Born into a wealthy family, Mata Hari struggled in her early youth following her father’s financial collapse and remarriage. She married Rudolph John McLeod, an officer in the Dutch colonial army who was much older than her, and came to Indonesia at the age of eighteen.
There they got acquainted with the local culture and practiced dancing.
Returning to the Netherlands following the breakdown of her marriage, Mata Hari went to Paris in 1903. Having made a name for herself as a dancer there, she was able to travel freely across borders during World War I thanks to the neutrality of the Netherlands. She was friends with many of the top officers of the Allied army.
British authorities suspected them of spying for the French, but France denied this.
British authorities suspected them of spying for the French, but France denied this.
A radio message sent to Berlin in January 1917 by the military attache at the German Embassy in Madrid is said to have hinted that Mother Harry was also spying for Germany. The French army intercepted the message, arrested her, found her guilty on trial and shot her to death. It has been argued that the case brought against them in France was based on fabricated evidence for causing the death of 50,000 soldiers.
Margaretha Geertruida MacLeod Zelle (Margaretha Geertruida MacLeod Zelle) was born in Leeuwarden, Friesland in the Netherlands as the eldest of four children of Adam Zelle and his first wife Franeker. She had three brothers.
Her father, who owned a hat shop and held shares in oil companies, was wealthy enough to give Margarita a lavish start to her childhood. So till she was 13 years old she went to advanced schools. But in 1889 Margarita’s father became bankrupt and her parents divorced.
Maragarita’s mother died in 1891. Two years later, when her father remarried in Amsterdam, the family fell apart, and Margarita moved in with uncle.
At that time, she began training as a kindergarten teacher, but when the headmaster began to openly show his love for her, the headmaster removed her from the school. A few months later she ran away to her uncle’s house in The Hague.
At the age of eighteen, Margarita responded to a matrimonial ad she saw in a Dutch newspaper. The ad belonged to Rudolf MacLeod (1856-1928), an officer in the Dutch colonial army. After marrying Macleod, Margarita went with her husband to Java, which was part of the Dutch East Indies colony. They had a son, Norman John, and a daughter, Jean Louise.
But that marriage was generally a failure. McLeod was a violent alcoholic. He blamed his failures and heartbreak on his wife, who was only half his age. And he openly kept a Javanese wife and concubine.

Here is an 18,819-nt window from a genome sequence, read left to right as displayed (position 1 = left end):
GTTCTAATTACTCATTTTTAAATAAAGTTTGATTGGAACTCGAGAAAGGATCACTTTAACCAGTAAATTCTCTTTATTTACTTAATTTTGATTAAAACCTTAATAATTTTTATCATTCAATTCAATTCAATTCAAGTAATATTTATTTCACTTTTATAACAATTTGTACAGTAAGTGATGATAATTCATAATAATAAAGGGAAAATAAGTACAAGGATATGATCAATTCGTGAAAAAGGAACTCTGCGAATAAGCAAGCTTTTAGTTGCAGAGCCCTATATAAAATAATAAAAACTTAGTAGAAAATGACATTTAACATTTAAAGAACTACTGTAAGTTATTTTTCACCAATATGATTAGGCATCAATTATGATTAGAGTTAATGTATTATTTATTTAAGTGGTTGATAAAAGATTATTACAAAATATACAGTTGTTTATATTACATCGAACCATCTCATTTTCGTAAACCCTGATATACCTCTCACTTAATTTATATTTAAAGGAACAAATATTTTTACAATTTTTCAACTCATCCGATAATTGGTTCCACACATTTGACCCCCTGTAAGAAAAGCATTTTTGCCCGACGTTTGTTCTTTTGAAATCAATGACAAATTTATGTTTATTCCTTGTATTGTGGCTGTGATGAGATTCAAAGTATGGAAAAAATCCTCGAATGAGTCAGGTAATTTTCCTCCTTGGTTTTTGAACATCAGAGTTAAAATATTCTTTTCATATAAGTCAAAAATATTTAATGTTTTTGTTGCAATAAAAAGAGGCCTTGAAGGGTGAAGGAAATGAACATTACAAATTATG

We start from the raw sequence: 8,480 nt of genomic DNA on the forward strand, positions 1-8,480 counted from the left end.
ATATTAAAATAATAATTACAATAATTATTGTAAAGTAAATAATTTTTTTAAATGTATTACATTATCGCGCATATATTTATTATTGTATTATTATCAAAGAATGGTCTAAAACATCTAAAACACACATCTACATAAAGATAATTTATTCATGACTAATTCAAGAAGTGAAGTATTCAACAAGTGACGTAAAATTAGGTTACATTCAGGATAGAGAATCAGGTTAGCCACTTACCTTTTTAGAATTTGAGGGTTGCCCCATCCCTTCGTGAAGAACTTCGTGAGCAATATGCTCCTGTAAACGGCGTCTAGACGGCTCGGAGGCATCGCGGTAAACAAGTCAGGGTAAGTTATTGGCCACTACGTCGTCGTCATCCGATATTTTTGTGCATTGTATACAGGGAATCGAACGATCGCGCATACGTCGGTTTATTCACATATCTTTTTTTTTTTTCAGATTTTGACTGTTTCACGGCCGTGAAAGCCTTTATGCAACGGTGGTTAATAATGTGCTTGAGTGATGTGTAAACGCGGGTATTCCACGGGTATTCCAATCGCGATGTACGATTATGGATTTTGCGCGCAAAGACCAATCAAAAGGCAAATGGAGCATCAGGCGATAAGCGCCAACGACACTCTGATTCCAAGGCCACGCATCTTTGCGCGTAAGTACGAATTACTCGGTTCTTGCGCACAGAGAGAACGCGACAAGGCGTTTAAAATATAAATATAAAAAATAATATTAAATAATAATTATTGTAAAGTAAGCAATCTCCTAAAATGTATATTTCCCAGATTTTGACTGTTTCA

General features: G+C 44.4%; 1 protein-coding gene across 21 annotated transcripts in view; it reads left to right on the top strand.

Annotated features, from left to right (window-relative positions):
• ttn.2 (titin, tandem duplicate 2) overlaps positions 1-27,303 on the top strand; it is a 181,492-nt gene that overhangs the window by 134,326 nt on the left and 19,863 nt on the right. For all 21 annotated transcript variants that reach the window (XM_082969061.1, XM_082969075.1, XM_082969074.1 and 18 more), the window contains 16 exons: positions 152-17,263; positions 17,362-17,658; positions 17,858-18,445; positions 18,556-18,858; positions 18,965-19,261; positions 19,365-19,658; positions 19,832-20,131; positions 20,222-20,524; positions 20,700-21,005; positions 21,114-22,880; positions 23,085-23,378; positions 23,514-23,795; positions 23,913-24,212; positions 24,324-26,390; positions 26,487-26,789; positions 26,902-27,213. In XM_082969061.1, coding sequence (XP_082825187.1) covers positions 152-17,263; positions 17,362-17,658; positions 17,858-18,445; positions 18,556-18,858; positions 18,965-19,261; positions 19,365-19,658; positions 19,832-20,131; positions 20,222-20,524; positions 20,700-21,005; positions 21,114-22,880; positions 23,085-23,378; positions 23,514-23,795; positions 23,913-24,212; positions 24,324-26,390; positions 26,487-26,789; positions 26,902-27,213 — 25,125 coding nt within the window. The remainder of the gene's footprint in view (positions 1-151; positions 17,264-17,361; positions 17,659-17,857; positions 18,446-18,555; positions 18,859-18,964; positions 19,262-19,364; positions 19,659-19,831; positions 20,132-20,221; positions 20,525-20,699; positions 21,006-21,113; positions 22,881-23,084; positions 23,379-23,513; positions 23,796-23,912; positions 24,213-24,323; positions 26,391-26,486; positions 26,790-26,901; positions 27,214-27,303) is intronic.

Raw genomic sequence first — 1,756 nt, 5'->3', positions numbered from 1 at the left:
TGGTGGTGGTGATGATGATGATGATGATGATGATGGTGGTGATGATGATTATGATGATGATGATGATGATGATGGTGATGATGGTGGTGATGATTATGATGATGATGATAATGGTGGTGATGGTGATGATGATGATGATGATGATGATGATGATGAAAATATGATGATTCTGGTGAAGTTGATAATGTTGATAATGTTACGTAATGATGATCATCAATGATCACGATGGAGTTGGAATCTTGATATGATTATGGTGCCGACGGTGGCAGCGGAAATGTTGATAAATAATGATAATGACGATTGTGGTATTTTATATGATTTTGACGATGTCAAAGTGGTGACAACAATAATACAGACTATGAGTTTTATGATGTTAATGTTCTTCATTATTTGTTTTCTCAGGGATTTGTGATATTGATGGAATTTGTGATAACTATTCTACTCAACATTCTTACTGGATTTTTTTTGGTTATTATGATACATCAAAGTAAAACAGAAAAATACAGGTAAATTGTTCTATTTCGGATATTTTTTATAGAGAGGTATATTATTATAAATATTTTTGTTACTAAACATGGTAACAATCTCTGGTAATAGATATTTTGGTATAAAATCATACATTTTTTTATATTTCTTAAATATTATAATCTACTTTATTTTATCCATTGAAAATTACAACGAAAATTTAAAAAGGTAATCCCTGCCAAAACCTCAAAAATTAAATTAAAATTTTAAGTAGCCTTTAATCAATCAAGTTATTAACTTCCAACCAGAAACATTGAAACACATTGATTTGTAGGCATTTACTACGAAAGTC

Margarita, fed up, left McLeod and went with another Dutch official, the Van Rieds. For months, she focused on learning Indonesian culture and was part of a local dance troupe. In 1897, she first revealed her stage name Mata Hari, meaning Sun (Eye of the Day), in a letter to relatives in Holland.
Even when Margarita moved back in with him at McLeod’s insistence, his violent behavior did not change. For comfort in these circumstances they relied on the study of the local culture.
Their son Norman died in 1899. The parents claimed that an angry servant had poisoned the child. But the cause of death is said to be complications following treatment for syphilis passed on from his parents.
Some records also say that one of McLeod’s enemies poisoned his dinner to kill his two children.
After returning to the Netherlands, Margarita and her husband separated in 1902 and divorced in 1906.
McLeod forcibly possessed his daughter Jean. Her daughter’s death at age 21 was also attributed to complications related to syphilis. McLeod later married twice.
In 1903, Marguerite went to Paris and disguised herself as “Lady MacLeod” as a horse rider in a circus. For a living, she also worked as a model for artists.
By 1905, she began to make a name for herself as a madaka dancer. It was then that she started using the stage name Mata Hari. In the early 20th century, she was synonymous with early stars of the modern dance movement, such as Isadora Duncan and Ruth St. Denis, who looked to Asia and Egypt for artistic inspiration. Later critics have evaluated such movements in the context of Orientalism. Mata Hari’s booking agent was Gabriel Astruk.
Since her debut on 13th March 1905, Mata Hari’s uninhibited Vimohana style of dance has been a huge success. She became the longtime girlfriend of Emile Étienne Guiumet, the millionaire industrialist and founder of the dance studio.